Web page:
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Blog 7 Gultom

I’ll be using Christianity as my religion of focus, seeing as tomorrow is Sunday and I’ll be singing spiritual songs of our own soon anyway! According to the textbook, Christianity was legalized in Europe in the 4th century and was thus the focus of most songs during the Medieval, Renaissance, and Baroque periods (Resonances, pg. 393). As we know, Gregorian chant was first used in the church as a way to sing praise and memorize verses in the Bible, starting with the “Canonical Hours” that the textbook explains was an eight hour service that included a chanting of all 150 Psalms usually in Latin. As the Reformation takes hold and the church does what it can to preserve itself, Giovanni da Palestrina creates the “Mass Ordinary” that sets the precedent for our modern-day liturgy, containing five parts that must be sung or spoken in Latin during the service. In the Baroque era, Bach invents cantatas for the Lutheran church, a multi-part work for voice and instrumental accompaniment, which “reflected on the Biblical readings for the day, interpreted their meaning for the congregation, and prepared listeners to understand and appreciate the sermon.” (Resonances, pg. 414)

Perfectly enough, my boyfriend and I had been discussing a song we last heard a while ago on the K-Love radio station, one that specifically plays “Christian music,” that they haven’t played again since. I went to searching on YouTube and found it the same night!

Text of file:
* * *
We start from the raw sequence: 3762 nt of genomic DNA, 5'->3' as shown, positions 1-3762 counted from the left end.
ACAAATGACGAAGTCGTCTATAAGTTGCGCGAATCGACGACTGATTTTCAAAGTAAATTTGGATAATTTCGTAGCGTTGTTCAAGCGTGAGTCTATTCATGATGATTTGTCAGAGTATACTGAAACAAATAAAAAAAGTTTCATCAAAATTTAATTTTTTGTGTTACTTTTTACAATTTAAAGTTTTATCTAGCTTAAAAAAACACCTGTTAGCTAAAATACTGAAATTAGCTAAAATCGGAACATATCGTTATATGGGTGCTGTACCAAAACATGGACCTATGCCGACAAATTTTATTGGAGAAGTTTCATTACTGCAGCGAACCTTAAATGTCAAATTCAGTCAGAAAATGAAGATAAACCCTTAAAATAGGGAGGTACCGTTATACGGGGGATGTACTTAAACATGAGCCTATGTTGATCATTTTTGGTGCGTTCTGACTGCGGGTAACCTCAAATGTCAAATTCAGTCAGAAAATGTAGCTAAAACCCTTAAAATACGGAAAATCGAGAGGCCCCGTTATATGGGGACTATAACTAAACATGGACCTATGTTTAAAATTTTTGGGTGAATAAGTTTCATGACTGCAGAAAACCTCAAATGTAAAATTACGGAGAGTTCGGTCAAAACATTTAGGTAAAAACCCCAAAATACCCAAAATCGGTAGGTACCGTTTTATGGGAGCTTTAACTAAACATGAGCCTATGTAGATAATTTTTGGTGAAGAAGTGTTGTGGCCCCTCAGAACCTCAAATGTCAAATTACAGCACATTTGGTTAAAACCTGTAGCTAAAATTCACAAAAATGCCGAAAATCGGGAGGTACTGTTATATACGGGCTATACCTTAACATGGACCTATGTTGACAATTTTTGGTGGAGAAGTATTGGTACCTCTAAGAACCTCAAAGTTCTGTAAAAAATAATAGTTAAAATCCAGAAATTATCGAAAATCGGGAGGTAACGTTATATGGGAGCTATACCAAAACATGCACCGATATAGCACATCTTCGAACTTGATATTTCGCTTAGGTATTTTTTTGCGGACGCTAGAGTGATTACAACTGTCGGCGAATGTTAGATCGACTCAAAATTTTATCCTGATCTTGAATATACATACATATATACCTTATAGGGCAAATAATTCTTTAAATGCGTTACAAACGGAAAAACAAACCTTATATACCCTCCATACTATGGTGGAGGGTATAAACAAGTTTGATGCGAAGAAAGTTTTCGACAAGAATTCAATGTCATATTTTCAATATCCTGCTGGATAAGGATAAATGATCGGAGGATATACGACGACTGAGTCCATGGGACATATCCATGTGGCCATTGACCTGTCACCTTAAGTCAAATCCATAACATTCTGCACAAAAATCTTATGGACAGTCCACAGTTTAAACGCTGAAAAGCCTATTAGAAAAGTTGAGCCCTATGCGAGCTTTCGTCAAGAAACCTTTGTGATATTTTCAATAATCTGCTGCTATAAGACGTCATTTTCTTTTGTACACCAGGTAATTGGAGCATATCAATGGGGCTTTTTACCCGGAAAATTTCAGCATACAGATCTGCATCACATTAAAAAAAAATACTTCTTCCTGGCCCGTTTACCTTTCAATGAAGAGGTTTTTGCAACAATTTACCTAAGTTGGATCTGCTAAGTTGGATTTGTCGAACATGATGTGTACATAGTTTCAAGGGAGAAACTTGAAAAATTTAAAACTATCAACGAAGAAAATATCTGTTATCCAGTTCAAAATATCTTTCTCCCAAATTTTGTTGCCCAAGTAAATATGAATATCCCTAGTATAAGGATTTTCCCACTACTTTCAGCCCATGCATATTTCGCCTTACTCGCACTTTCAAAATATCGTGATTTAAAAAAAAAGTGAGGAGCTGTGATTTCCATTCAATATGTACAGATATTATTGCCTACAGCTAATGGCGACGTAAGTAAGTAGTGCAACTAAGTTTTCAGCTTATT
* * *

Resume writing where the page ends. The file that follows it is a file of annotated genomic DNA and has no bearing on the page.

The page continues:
(K-Love put this back on your playlist track challenge)

It was just so different from the other songs that the radio station had on repeat that I instantly found it one of the best (and I don’t usually indulge in songs that dig into the religion all that much.) My favorite part is most definitely at 1:02, where the singer lets his falsetto lead into a small pause until the chorus swells with a crescendo to the namesake of the song. I don’t know what key this would be called, but it’s in that space between major and minor that just makes a song sound so powerful and motivating! Clearly, as the title and lyrics could tell you, the song is all about praising God and finding salvation/a new life through him. The style of this song isn’t exactly what you’d hear at a more traditional church, but you could probably catch it at a more contemporary setting.

And as an extra throw-in for the theater lovers, my favorite Sight and Sound track to date!

(This and the Queen Esther soundtrack are my favorites so far!)

Just to rant for my own personal fun, Sight and Sound has got to be the most exciting Christian-related thing I’ve had the pleasure of experiencing. It’s as if Broadway turned to the Bible for inspiration and brought it to the stage. The stage itself is built wall-to-wall, so instead of just one straight ahead of the audience, curtains reveal an extension of it to the left and right! Live animals are used in productions! Set pieces are moved in real time and, in the case of “David,” gigantic props are used. Goliath was made life-sized and he moved without looking like it took a lot of effort! My congregation went to go watch the David show as a part of our yearly summer outing, making this the eighth Sight and Sound show we’ve watched (wow!) The scene with this track, “Bathsheba,” in particular stuck with me the whole ride back to our hotel just for how ethereal the vocals were.

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